In reality, these orders do not always fill and you simply don’t get the trades.

These two things alone do not sound like much, but they are enough to throw off your results.

How To Backtest Trading Strategies Manually

Instead of trying to write some algorithm to automate all of your trading results, just start collecting your actual trade history.

What stock did you trade, where did you enter the position, where did you exit the position. Start to aggregate this data and then perform deep analysis in Excel.

Now this means you learn by doing and not by simulating trades based on a system. Think about it, I could give you the keys to a wildly successful trading system, but if it does not fit your makeup, you will not be able to successfully trade the program.

Ugly Excel Sheet

Ugly Excel Sheet

This is a snapshot of just a few of my trades for two of my strategies: pull back and breakout.

These are the types of spreadsheets you need to start collecting and you need far more data than the few columns in the above snapshot.

Some of these columns should include data specific to your trading style or things that you find important.

More Data Doesn’t Mean Better Results

Your initial reaction to this approach will vary, but you are likely thinking things like, “I won’t have enough data”. You may think, well this is going to take too long for me to draw any meaningful conclusions.

Well, you are right in some regards, but what’s the point of collecting all this data? Is it just to produce a winning portfolio graph which gives you confidence in your trading system?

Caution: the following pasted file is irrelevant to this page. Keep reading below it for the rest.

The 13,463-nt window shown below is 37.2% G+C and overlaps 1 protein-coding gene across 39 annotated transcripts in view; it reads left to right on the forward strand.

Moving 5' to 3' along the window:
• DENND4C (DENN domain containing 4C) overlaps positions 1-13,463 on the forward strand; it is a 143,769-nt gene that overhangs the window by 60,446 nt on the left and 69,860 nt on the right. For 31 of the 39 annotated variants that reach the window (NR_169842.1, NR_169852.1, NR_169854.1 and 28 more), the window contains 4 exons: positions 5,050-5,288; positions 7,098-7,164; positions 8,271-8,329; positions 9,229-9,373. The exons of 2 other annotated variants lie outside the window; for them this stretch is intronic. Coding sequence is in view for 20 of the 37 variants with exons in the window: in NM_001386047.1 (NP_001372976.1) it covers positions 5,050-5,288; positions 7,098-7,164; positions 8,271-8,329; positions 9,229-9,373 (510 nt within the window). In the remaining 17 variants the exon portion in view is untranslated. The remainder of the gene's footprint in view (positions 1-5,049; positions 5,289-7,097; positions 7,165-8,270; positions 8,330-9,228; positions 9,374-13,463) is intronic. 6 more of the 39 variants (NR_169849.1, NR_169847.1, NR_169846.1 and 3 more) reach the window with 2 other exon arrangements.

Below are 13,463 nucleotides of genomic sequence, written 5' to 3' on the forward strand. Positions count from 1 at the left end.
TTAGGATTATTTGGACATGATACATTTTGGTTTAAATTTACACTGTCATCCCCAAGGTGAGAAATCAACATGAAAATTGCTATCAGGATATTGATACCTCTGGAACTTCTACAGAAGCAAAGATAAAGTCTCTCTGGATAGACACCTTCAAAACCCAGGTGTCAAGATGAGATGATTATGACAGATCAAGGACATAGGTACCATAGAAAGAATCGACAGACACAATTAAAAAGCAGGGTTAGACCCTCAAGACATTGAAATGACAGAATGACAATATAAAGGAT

Is it for you to have something compelling to talk with friends over dinner?

At the end of the day, no matter how sound your system, will you lose faith after getting slapped in the face by the market on a bad trade?

Trading is work. Not in the normal sense in that you are sitting there for 12 hours looking at monitors. But more about the time you put into mastering your trading system offline and then applying those principles as best as humanly possible during the trading day.

AI Will Outperform Your Models

AI Robot

AI Robot

Not to further depress you, but creating a great system that looks back at old data is essentially dead the minute you start using it. That’s because you are basing your trade decisions on previous market activity.

Well, I’m assuming everyone reading this article is well aware of how artificial intelligence (AI) will play a part in the trading world over the next decade.

All of the big firms have started hiring really smart quants and engineers to help build the traders of the future. Bridgewater Associates went as far as to hire the lead developer for Watson to build their own in-house money management machine.

A Newsweek article on AI went as far as to say the AI will not only be able to ingest stock data but also tweets, blog posts, books, news articles, and international monetary policy to make trade decisions.

I’m not one to say humans can’t make a living trading, but if you are going to get in the coding/algorithmic trading world, you need to know what you are up against.

Past Results Disclaimer

One last reason I will give you to not get overly caught up in historical data is the disclaimer we all have read at some point in our lives. This disclaimer is on any pamphlet or television ad we see from trading services.

The language will read something like this, “Past trading performance is no indicator for future trading results”. There is nothing like a nice cold glass of water being thrown in your face right after you have just been sold on some grand idea of how to make money.

This same logic of being weary can and should be used when discussing backtesting trading strategies. Check out this awesome blog post from Medium where Joshua Kennon goes into great detail about why you have to protect yourself against possible losses.

How Can TradingSim Help?

Tradingsim can help you by giving you a platform where you can test and collect data based on your trading results.

Tags: Basics of Stock Trading